Friday, November 11, 2011

Don't lie about your salary the way I did. It cost me.

       Only once in my life have I lied about my salary. And it worked.

        I was in Detroit and dying to get back to Chicago. I decided I was a city boy at heart and Detroit was more like Los Angeles, suburbs that are suburbs of other suburbs. A headhunter told me there was a good job in Chicago at Foote Cone and Belding, and I lied about my salary. I knew the budget for the job would put me out of the ballpark, so I told them I was making many thousands less than I really was.

        I got the job and you can predict what happened. I was perceived as being thousands of dollars less valuable, put in a little office, kept out of decision-making, and given easy assignments. It was rougher on my ego and sense of ethics than on my bank account. The sheen of Chicago wore off quickly and I was pinched --- figuratively, financially, and emotionally.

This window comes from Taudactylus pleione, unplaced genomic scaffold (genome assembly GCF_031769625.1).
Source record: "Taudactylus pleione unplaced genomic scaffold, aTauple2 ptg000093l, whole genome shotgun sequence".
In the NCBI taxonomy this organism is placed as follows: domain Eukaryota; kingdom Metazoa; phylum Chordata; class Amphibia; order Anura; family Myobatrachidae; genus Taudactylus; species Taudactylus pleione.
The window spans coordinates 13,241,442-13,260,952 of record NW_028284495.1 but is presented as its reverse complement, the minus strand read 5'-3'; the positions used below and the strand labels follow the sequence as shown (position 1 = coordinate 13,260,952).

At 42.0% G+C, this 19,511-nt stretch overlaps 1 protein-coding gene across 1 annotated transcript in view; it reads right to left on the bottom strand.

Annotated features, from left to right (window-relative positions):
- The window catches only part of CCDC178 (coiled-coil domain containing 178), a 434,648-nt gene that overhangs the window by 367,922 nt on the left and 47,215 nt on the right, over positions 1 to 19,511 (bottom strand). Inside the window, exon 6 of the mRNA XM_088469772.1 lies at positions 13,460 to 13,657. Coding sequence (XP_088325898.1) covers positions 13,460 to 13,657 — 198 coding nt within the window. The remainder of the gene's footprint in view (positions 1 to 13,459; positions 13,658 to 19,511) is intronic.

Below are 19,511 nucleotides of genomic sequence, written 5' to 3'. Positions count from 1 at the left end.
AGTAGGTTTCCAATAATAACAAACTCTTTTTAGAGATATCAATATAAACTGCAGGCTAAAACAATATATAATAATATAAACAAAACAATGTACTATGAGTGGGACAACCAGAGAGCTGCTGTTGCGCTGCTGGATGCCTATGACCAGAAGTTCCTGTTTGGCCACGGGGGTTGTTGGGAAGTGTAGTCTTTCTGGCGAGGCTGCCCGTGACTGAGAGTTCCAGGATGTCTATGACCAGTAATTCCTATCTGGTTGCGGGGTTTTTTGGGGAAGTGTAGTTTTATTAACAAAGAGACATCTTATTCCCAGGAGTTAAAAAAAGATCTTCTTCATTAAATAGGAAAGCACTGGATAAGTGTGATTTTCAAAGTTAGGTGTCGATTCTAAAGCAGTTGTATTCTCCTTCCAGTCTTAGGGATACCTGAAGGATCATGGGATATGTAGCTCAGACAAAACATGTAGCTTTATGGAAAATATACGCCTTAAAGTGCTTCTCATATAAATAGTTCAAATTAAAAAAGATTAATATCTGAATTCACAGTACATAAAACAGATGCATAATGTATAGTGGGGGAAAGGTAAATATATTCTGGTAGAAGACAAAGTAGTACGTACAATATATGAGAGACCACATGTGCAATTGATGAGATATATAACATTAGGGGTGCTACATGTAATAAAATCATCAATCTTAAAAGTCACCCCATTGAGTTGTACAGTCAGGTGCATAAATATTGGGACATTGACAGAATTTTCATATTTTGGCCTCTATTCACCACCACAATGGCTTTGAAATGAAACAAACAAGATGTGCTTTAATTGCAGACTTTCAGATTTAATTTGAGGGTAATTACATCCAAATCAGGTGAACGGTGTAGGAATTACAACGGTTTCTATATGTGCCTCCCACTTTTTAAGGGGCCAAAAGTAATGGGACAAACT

Fortunately, at the end of the year they found me out and I got a big raise and a bonus, restoring my salary, plus.  If there's a moral there, please call me.

      Working at FCB was fun. I was on production in L.A. a lot, once for 14 weeks straight. I had a lanai room poolside at the Sheraton Universal, and got to go back to Chicago 6 times on weekends. I left the agency a few years later to help a friend of mine start an agency in Ohio, but FCB wanted me back. Instead of asking me forthrightly, they sent a University of Chicago professor to Ohio in a blizzard to"interview" me, and used the information to persuade me to return. I wasn't angry; I was flattered, and came back as Vice President  to head up creative on Sears, Kimberly Clark, part of S.C. Johnson and Hallmark.

       All in all, I got a great education at Foote Cone and Belding. Even though that first year's tuition was pretty steep.



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